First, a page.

2. We are constrained by the simple path in what we can implement in BrowserID. For instance, if we sign the user in automatically as part of the verification process (when the site using BrowserID isn't loaded), there's no way to tell the site later that the user is already signed in.

BrowserID's Missing Features

What are the concrete features that motivate this exploration and why do they matter?


Currently the only way a user has of meaningfully "Signing out of all sites" is to tell their browser to "Clear recent history" or to "Delete cookies and other site and plug-in data". In my opinion, neither of the two user facing phrases clearly indicate the actual result in the way that a user can understand. Further, these actions are both meaningless and insufficiently granular: if the user wishes to "sign out everywhere" but not "remove all of my site preferences and data", they cannot do this.

If sites don't more frequently ask BrowserID "is the user signed in", then we have no way of offering the user features like selective or global sign out of sites they use.

A Streamlined UX

The weakest point of BrowserID's UX is when the user is required to go check their email and navigate back to the site they're signing into. It is too hard to get from the link in your email back to the site that you started from in a signed in state. Currently we require the user to manually locate the tab where they initiated the action.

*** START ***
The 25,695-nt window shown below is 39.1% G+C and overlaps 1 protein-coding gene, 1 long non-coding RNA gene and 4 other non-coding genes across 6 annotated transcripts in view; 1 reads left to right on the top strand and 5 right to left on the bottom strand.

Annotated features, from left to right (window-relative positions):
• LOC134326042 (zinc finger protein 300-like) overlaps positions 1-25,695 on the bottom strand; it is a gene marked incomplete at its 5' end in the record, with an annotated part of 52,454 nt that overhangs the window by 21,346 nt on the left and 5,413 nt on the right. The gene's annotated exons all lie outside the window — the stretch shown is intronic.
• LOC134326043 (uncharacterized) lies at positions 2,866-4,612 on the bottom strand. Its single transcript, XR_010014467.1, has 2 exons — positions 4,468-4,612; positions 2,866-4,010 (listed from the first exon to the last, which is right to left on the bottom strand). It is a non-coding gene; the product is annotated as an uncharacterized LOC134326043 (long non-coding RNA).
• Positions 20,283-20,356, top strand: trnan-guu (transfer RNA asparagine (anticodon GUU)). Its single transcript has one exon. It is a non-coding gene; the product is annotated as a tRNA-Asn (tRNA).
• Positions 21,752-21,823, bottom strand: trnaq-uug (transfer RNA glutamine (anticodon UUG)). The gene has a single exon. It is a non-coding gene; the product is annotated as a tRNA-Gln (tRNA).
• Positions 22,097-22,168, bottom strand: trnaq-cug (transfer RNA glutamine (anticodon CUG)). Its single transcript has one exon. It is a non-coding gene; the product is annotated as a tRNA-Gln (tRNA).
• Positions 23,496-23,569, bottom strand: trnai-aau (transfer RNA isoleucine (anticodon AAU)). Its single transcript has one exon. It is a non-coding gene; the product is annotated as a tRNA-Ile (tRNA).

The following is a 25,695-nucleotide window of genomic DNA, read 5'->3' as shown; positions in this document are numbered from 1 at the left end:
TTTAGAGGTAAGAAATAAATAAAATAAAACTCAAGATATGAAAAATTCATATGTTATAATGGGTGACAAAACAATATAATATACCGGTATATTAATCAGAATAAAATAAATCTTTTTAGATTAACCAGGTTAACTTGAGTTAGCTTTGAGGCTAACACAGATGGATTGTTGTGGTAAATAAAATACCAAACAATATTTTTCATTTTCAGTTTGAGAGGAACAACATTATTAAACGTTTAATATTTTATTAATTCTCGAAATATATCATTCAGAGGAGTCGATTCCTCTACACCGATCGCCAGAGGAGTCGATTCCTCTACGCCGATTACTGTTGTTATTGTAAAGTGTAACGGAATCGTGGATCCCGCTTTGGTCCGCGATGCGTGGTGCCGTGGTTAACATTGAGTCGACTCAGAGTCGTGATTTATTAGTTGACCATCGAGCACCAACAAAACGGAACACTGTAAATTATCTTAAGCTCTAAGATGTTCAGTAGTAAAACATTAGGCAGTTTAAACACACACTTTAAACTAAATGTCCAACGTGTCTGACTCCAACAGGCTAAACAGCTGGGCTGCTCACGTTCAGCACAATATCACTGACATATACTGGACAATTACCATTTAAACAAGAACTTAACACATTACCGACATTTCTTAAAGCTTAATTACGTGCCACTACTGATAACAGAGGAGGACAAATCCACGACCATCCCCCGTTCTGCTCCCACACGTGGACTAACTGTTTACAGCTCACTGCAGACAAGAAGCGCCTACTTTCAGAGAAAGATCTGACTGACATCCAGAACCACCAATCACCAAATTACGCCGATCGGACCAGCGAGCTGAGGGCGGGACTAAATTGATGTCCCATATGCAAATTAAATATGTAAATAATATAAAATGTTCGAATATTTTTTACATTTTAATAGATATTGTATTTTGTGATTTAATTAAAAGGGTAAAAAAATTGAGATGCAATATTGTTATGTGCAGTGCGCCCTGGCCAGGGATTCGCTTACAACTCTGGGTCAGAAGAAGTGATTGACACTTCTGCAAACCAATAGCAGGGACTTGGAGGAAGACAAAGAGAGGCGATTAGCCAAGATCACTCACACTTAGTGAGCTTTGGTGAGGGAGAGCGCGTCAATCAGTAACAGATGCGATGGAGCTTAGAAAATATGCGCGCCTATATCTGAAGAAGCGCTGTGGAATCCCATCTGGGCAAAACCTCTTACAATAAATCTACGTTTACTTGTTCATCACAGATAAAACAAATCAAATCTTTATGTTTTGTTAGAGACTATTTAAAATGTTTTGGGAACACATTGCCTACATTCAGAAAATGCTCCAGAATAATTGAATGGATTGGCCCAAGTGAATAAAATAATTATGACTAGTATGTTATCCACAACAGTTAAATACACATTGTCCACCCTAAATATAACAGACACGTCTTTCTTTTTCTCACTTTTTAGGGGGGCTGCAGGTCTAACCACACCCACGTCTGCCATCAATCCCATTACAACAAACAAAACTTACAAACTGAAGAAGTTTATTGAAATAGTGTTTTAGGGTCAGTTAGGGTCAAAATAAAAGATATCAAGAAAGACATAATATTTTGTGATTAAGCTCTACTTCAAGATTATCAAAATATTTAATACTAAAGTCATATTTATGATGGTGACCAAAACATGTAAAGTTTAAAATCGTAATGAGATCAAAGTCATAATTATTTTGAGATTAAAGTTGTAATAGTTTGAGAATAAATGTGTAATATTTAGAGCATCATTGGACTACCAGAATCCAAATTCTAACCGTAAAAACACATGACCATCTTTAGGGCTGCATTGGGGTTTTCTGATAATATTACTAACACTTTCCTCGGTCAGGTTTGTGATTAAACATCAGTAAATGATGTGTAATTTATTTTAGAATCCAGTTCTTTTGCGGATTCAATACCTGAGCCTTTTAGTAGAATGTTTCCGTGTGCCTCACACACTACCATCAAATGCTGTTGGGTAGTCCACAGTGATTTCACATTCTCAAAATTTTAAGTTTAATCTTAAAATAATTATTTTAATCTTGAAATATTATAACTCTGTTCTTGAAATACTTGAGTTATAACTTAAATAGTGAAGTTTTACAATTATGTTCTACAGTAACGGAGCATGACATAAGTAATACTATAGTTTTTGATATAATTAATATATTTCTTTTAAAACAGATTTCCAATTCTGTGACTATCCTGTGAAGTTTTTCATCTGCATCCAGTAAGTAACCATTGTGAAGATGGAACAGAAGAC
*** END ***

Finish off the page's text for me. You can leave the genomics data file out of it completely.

We've found via user testing that we can improve percieved experience for 8/9 users by having the link in email take the user directly back to the site that they were visiting

In order to make this streamlined UX work, the page using BrowserID must be able to detect that the user is logged in without prompting them.

Keep Me Signed In, For Real.

Depending on the security concerns of a given site, the period which you remain logged in can vary wildly. This is a typical tradeoff between security and usability, where a shorter authentication period can reduce user risk, but also requires the user to type their password more often.

In addition to the assessment of the site, optimal authentication duration should consider other factors related to the user:

The work of considering all of these factors and building a perfect UX is hard. It's also something that UX folks at mozilla are attacking head on. This work has the potential to further reduce the amount of work that sites must do while improving their security and usability.